“One sign of an excellent speech? ‘Can people repeat something they heard, word for word?'” – Sam Horn, Intrigue Expert

Neil Gaiman’s commencement speech was an instant classic.

Why?

It’s original, evocative and revealing.

Gaiman confesses that he ignored the wise advice from fellow author Stephen King to “enjoy the ride of his success.”

However, there’s an even more important reason Gaiman’s 20 minute talk has gone viral and been turned into a book which is coming out next week.

The popular author condensed his speech theme into a single sound-bite that is easy to repeat.

Make Good Art.

Think about it.

How many conventions and graduations have you attended? How many presenters and commencement speakers have you heard? Dozens? Hundreds?

Can you repeat ANYTHING they said?

If you can’t; that means they’re out of sight, out of mind. Their message had little or no enduring impact.

What’s an important message you want to share with the world?

If you want people to remember it and act on it; is YOUR responsibility to distill its essence into a repeatable sound-bite.

Successful film-makers know the importance of this.

“Show me the money.” “I’ll be back.” “You can’t handle the truth.” “You’re gonna need a bigger boat.”

You probably remember those movies even though it’s been YEARS since you’ve seen Tom Cruise, Arnold Schwarzenegger, Jack Nicholson and Roy Scheder utter those lines in the movies Jerry Maguire, the Terminator, A Few Good Men and Jaws.

Those movies are STILL top-of-mind decades after their release because their screenwriters crafted memorable lines that have legs.

In fact, check out the top movie quotes of all time. Almost ALL are 7 words or less.

http://en.wikipedia.org/wiki/AFI’s_100_Years…100_Movie_Quotes

What’s this mean for you?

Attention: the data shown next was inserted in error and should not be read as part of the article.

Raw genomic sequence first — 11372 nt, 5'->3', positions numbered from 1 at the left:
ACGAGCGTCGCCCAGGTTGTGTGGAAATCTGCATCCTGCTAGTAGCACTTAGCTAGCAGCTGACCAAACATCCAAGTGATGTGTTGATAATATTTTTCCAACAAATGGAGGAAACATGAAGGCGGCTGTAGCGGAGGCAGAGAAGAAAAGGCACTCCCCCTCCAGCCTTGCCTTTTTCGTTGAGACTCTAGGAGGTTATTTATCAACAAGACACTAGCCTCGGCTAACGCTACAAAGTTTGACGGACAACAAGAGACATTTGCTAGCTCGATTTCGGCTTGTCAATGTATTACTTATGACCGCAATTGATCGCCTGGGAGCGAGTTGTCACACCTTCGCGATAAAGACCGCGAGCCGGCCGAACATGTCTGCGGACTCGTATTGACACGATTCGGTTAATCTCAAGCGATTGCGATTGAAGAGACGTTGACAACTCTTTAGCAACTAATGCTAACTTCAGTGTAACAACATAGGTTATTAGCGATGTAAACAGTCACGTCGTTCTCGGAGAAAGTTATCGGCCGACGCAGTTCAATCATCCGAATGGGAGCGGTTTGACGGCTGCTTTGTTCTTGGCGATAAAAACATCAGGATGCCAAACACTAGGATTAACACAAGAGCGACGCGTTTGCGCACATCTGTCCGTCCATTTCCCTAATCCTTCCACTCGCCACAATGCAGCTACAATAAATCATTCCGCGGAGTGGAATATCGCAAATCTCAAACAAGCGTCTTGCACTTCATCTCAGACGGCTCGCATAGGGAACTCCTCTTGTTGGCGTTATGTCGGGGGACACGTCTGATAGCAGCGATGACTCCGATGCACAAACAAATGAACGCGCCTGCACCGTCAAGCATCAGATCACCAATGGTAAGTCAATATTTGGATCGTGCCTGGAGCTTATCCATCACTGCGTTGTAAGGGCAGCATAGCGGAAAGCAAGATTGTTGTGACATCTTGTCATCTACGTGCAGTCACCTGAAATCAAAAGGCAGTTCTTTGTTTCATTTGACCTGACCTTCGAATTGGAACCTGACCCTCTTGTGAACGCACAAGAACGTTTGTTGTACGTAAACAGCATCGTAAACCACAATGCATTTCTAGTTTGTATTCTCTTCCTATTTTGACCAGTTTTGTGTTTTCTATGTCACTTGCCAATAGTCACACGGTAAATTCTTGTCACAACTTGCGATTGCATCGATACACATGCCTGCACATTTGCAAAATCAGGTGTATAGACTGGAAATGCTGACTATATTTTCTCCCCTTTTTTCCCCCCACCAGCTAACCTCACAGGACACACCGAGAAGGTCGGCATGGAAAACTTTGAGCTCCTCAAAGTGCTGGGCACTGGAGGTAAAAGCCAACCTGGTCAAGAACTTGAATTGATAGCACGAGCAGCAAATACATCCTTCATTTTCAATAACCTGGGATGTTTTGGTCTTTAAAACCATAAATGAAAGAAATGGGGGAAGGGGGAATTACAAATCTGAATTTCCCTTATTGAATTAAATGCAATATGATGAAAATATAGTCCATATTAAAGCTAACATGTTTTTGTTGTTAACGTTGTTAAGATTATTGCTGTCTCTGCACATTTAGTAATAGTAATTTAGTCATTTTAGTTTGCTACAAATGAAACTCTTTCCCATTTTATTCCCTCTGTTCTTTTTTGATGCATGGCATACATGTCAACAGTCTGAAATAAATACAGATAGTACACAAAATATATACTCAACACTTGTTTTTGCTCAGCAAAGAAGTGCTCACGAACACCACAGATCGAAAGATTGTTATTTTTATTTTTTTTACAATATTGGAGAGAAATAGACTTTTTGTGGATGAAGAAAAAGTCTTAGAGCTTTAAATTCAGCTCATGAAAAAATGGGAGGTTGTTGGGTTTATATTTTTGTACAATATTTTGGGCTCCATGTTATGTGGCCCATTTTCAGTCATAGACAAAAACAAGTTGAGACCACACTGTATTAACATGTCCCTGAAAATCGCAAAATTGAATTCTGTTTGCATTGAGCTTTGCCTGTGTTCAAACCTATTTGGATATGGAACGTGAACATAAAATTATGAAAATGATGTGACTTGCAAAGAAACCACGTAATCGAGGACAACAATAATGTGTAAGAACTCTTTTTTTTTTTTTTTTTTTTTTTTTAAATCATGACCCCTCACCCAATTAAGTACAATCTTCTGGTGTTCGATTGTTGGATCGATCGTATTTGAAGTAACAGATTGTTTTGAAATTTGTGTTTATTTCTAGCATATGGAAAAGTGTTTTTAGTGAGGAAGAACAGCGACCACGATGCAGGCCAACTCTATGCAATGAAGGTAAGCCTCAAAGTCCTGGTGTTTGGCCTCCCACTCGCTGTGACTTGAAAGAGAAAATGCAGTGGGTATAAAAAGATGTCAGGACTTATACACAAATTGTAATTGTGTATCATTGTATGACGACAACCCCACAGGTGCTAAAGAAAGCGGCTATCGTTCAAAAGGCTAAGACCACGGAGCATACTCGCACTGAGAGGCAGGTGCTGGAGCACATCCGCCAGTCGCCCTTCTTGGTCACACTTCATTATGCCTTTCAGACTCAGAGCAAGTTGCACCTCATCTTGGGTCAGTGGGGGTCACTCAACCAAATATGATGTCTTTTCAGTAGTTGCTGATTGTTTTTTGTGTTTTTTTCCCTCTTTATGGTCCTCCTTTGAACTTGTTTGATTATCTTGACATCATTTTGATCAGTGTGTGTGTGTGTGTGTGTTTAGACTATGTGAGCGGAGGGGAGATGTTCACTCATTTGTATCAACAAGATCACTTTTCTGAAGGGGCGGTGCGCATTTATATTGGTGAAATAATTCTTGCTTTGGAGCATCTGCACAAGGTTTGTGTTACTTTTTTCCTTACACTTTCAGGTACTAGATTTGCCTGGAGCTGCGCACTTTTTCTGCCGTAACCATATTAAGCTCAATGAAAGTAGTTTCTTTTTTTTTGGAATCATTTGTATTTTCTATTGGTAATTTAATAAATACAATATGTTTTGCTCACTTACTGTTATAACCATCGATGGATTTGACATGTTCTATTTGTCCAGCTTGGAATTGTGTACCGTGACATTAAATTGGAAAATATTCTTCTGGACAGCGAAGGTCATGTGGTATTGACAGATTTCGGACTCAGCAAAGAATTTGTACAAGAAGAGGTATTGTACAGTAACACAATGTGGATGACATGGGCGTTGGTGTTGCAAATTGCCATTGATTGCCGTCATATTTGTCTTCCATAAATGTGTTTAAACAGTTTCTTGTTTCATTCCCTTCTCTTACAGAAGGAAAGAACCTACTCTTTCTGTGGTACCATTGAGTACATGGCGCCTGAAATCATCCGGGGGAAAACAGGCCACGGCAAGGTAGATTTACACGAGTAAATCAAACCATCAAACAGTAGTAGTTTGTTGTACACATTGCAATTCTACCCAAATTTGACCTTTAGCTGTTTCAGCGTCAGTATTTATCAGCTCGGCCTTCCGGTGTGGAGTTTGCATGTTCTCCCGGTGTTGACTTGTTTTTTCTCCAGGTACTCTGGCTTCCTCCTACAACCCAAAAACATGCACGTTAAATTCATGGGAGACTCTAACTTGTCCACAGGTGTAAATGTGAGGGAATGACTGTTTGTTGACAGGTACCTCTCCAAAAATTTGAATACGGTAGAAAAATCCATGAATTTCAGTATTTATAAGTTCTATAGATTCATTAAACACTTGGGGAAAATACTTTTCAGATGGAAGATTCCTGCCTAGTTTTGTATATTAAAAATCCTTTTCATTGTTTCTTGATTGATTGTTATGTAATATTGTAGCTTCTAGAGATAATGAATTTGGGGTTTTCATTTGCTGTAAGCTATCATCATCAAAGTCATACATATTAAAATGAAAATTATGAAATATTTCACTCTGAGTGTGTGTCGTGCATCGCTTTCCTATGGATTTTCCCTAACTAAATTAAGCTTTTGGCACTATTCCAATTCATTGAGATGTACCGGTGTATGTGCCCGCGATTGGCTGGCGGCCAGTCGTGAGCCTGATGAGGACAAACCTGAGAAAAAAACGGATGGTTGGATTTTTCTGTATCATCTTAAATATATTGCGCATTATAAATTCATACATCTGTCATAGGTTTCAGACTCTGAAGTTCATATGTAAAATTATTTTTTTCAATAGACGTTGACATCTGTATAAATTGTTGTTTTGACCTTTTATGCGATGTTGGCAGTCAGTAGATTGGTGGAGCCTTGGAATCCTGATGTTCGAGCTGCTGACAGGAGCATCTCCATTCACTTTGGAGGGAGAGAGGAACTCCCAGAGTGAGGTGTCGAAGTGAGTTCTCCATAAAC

Look over your upcoming presentation.

Does it have a resounding idea that has been distilled into a pithy 7 words or less?

Have you condensed your theme into a title or sound-bite people can repeat, word for word?

If so, good for you. You have just increased the likelihood listeners will become YOUR word-of-mouth advertisers because they will be able to remember what you said and recommend it to others.

If not, you might want to pick up a copy of POP! and study Section IV on how to be PITHY with its chapters on:

* Make Your Language Lyrical with Alliteration
* Put Your Sound-bite in a Beat to Make it Easy to Repeat
* Make it Sublime with Rhyme

This is not petty. You’re pouring hours (and lots of money?) into designing and delivering a presentation that will hopefully impact everyone in the room.

Why not invest the time and mind to POP! your message into a memorable sound-bite so people are still being positively impacted by it … years after they’re out of the room?

http://www.amazon.com/POP-Create-Perfect-Tagline-Anything/dp/0399533613/ref=sr_1_1?s=books&ie=UTF8&qid=1368223741&sr=1-1&keywords=sam+horn+pop

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“In influencing others; example is not the main thing.  It’s the only thing.” – Albert Schweitzer

Agreed.

What’s a situation coming up in which you want to influence someone to give you their time, mind or dime?

If you want to capture and keep their attention – if you want to open their mind and change their mind  – don’t open with information.

Open with an example.

In fact, follow Dr. Brene’ Brown’s shining example …

I had the privilege of meeting Dr. Brene’ Brown at a recent Leadership Colloquium at NASA Goddard.

Brene’s TED talk on The Power of Vulnerability is one of the top ten most-downloaded TED videos.